Link of the day: Don’t Pet Me, I’m Writing. This blog is funny and informative. About wine and writing.

So I’m taking the advice of the author I read this morning. I am going to follow my heart and let it lead me where I should go. I am going to tread my own path and find my way through the jungle. Because in the end you have to follow your dreams.

So follow that voice inside your head and let it takes you where it thinks you should go. Trust your gut and know that it’s right.

Til next time.
Write on.
Darlene

Written by darreilley

 

 

 

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The Space Between Words by Heather Sargent

Hey, writers! Please welcome hybrid writer Heather Sargent to DarWrites! Heather specializes in weaving poetry and prose – her work is really cool and I think you’ll like her advice on “The Space Between Words!” Take it away, Heather!

The Space Between Words by Heather Sargent

The Space Between Words by Heather Sargent

I’ve been thinking lately about how words matter. Or should it be how much words matter? Not just words in general, but the choice of words and the order in which they are arranged. Lately, it seems, people hang on every word, analyzing it for its truest meaning. As writers, especially poets, this is a familiar struggle. Every word has a job, every syllable must work for its space. Today, I want to talk about words, the arrangement of letters and spaces that create a structure to frame our thoughts and in so doing, create a way for us to communicate them to others.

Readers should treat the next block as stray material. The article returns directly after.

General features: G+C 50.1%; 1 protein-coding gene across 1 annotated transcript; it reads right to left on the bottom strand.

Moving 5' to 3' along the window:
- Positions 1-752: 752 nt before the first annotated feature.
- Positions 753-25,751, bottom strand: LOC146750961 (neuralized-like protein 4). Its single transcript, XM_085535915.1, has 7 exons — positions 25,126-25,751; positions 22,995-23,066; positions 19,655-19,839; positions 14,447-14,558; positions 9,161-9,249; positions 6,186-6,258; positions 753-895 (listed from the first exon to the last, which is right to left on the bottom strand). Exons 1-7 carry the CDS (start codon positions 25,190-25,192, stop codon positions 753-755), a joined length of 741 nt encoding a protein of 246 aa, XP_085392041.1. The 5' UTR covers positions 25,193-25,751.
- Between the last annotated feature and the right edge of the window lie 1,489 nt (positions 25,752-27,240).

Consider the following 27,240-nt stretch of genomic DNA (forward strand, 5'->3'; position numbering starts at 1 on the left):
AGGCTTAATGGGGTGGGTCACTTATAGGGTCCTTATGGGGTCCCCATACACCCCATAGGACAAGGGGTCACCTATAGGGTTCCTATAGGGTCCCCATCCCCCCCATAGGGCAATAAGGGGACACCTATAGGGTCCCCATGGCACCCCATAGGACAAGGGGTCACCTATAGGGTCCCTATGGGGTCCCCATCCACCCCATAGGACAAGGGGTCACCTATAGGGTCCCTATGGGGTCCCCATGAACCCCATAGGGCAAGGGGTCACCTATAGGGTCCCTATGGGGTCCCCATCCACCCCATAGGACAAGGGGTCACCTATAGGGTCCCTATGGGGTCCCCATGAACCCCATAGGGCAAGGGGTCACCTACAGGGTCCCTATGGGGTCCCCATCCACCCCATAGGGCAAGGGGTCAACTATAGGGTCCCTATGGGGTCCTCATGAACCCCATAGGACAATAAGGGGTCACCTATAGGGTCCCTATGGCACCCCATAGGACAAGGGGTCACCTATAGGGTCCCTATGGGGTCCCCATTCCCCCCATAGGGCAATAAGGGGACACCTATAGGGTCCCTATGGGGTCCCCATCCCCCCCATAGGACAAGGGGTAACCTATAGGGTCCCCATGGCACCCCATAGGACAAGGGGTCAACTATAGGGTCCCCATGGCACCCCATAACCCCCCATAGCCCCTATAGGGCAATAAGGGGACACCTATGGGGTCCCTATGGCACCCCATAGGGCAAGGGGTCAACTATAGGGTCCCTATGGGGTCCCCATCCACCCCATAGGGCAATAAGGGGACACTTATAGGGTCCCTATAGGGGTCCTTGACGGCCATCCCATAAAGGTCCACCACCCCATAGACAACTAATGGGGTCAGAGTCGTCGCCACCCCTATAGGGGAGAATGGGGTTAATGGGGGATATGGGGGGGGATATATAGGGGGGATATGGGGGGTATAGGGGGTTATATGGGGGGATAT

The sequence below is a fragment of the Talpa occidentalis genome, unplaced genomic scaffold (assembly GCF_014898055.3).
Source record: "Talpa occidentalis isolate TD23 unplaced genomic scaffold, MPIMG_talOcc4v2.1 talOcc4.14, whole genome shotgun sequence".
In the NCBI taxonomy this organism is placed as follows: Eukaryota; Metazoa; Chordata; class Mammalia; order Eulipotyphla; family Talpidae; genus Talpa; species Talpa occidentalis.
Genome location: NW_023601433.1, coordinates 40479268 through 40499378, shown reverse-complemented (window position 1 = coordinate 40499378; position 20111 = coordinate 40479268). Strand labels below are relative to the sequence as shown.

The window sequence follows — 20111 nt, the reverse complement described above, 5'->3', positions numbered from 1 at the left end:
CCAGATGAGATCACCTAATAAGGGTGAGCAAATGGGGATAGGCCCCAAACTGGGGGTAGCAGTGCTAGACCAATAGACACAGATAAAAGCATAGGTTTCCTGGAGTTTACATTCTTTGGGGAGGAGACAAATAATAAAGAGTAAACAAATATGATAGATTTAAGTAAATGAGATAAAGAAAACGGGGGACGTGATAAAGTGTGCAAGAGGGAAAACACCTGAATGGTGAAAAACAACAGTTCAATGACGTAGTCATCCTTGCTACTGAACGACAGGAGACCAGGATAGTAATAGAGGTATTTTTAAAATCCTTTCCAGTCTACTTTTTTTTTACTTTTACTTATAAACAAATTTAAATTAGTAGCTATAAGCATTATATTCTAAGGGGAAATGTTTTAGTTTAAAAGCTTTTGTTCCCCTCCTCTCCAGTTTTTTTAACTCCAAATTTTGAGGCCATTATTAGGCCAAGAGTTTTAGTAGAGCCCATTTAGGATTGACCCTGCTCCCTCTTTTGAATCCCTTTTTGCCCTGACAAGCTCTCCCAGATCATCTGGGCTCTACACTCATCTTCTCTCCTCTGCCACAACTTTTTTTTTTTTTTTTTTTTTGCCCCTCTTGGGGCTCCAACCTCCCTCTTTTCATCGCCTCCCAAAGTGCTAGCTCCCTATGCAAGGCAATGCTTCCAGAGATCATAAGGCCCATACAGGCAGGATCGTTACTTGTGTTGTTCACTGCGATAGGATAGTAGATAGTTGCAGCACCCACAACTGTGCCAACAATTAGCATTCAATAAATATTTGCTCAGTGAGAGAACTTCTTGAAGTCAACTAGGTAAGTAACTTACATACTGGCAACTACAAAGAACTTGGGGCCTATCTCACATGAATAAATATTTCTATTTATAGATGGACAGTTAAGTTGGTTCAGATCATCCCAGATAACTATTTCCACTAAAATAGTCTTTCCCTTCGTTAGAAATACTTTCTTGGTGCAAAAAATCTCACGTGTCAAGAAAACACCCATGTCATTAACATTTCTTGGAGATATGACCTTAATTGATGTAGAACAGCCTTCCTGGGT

I am reminded of two books I read last year for grad school. The first is For Want and Sound, by Melissa Buzzeo. Without going into the purpose of the book, because that is not the point here, I want to talk about how she questions the sentence. In the introduction, Rob Halpern asks an important question: “How is one to communicate a sentence whose subject wants more than grammar allows?” I thought about this while reading Buzzeo’s book and found myself wrestling with questions of my own and wrote an annotation that was essentially my questions in a poetic structure – which is absent here.

I am haunted. Undone. But I don’t know why. Can a sentence hold a story? Does it have its own agenda? Is it not still bound by rule, contained within some structure? The story follows a breeze. Or is it a storm? How do you hold the wind? the story? How do I tell you? the meaning? the measure to which the poetry has entered me? It has changed me. Can you see? Within these lines, these sentences.

Is it there?

Or is it like a deconstruction of post-structuralism? Within which there still lie rules. Say the same sentence, in a different language and the sound separates. Say the same sentence, by different people even the same person on another day and the inflections separate. We bring in our own emotions of the day, that moment, different from every other day. The sentence can only be the same once.